Erich Pearson’s Big Push

Valley cannabis exec recovers from big burn.

Story Jonah Raskin  
Photos Steven Krause

Last October, just days after a raging fire destroyed much of his bumper crop in Sonoma Valley, Erich Pearson told a reporter: “We’re in fight and rebuild mode.” Soon afterward, he explained, “We got water to some of our plants and salvaged part of our garden.” But he wasn’t able to save eight structures on the property that he leases in Glen Ellen, and that’s at the heart of his sustainable marijuana enterprise. By the time he and staff members woke and rolled out of bed, the fire was too far advanced to contain it. But Pearson and his crew managed to wage a successful battle against flames on nearby Trinity Road. “We saved properties and rescued horses and cats that belonged to neighbors,” he says. “Several places had the potential to re-ignite, and we prevented that from happening.”

Would he rather fight a fire or be a bureaucrat behind a desk in Sacramento?

“We’re good at both,” he says with a laugh. “But I’d rather fight a fire. Fire is predictable.”

Putting out fires, helping neighbors and salvaging crops have been a big part of Pearson’s life since 1998, when he arrived in California from Indiana and began to cultivate, harvest, transport and sell marijuana. There isn’t a corner of the industry he doesn’t know from personal experience, and, in a room of financial wizards, he can hold his own on topics such as business models, profit margins and breakeven points. The CEO at SPARC—by almost anyone’s standards a large medicinal cannabis operation—Pearson is the eternal optimist, though he allows that the legalization of adult use is yet another form of Prohibition.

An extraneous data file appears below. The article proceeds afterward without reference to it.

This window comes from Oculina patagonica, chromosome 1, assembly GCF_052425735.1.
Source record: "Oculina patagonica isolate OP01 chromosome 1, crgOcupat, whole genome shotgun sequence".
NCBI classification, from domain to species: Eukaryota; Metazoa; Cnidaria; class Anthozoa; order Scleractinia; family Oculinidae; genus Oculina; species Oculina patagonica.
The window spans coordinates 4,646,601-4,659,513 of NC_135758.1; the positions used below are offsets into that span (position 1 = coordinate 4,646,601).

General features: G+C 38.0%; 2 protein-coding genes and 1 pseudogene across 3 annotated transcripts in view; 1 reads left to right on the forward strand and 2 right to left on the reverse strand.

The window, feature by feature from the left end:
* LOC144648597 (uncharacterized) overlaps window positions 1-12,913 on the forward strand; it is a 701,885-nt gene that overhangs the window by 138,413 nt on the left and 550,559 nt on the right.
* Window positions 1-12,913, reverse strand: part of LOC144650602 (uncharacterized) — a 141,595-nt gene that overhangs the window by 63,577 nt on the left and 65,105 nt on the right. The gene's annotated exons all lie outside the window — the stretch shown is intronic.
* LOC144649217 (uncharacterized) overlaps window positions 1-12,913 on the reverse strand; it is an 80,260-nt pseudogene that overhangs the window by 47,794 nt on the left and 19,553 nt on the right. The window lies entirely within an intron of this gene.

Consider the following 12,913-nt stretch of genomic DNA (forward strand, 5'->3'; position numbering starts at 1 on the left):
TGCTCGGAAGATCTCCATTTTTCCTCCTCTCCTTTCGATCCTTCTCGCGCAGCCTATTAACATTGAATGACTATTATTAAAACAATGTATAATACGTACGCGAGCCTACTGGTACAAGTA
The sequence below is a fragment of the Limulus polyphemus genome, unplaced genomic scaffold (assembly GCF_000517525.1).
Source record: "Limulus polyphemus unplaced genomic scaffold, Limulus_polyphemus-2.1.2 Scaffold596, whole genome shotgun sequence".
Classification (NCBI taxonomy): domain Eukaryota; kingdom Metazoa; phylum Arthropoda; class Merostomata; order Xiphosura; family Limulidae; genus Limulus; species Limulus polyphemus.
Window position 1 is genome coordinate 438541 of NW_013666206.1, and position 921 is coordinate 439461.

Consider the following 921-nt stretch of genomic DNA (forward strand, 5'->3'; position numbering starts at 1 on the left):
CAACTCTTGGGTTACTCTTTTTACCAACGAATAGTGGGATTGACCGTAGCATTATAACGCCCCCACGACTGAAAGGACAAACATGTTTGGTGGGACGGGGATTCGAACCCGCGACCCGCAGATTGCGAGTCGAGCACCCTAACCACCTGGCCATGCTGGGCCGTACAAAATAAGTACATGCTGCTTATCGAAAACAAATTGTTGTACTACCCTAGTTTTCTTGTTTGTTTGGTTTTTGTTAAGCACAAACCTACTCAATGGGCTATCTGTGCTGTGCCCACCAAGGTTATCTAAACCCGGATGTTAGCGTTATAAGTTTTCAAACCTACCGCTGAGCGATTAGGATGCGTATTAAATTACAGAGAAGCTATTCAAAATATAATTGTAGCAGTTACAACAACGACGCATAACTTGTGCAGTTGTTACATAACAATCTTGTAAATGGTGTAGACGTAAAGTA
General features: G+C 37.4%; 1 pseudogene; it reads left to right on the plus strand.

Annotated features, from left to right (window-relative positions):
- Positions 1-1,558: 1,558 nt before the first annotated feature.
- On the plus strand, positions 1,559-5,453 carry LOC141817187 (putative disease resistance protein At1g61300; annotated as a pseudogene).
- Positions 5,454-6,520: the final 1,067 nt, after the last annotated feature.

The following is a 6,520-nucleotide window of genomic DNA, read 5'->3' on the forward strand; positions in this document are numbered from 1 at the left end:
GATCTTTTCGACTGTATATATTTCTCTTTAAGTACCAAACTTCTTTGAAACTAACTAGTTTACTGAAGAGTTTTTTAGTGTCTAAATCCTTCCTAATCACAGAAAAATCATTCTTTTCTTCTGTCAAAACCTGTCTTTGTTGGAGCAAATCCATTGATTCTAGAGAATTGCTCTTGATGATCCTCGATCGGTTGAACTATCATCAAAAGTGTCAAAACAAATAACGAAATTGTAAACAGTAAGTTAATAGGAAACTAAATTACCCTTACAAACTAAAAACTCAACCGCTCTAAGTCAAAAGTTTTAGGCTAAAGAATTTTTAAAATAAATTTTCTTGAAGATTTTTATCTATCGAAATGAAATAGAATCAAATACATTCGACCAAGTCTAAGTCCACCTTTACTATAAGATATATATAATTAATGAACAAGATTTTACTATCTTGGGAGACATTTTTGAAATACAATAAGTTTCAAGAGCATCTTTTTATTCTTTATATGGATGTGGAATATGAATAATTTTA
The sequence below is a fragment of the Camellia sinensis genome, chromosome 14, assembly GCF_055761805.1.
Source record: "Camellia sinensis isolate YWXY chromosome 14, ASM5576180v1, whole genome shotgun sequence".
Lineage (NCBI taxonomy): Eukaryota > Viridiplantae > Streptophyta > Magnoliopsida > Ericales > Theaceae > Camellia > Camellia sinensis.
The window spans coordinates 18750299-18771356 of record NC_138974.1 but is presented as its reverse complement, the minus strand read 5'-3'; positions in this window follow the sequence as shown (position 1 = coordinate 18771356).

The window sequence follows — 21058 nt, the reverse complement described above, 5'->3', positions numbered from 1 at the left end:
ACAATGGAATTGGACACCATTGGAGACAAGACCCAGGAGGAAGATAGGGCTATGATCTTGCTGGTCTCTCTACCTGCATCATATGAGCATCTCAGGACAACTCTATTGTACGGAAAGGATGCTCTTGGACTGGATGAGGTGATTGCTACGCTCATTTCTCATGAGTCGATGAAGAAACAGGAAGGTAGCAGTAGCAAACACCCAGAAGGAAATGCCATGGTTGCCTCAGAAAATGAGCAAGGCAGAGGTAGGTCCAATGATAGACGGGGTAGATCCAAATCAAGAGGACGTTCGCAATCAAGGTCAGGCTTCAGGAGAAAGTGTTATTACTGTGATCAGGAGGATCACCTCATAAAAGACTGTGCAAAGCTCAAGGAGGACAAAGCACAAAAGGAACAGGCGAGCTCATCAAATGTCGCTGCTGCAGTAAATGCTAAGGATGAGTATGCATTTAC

“Overregulation by the government will mean a continuation of the black market, at least for some,” he says. “Unfortunately, regulators don’t understand the industry.” Pearson and entrepreneurs like him created a whole world without their help. Now, to stay in business, they’ve got to live with rules and regulations that became law on January 1. Pearson and his compliance team—all 12 of them—have spent hundreds of hours and well over $100,000 in the past 15 months to get ready for the adult, as opposed to the medical, use of cannabis. When California voters approved Proposition 64 in 2016, that opened the doors for marijuana to become a legal crop, taxed, regulated and tightly controlled by state and local authorities. In fact, no agricultural commodity in California has more red tape around it than cannabis.

If Pearson feels confident about the ability of SPARC to survive and thrive in the new intensely competitive world of legalized cannabis, he’s also troubled about the fate of the larger cannabis community to which he has long belonged and that’s now coming to an end.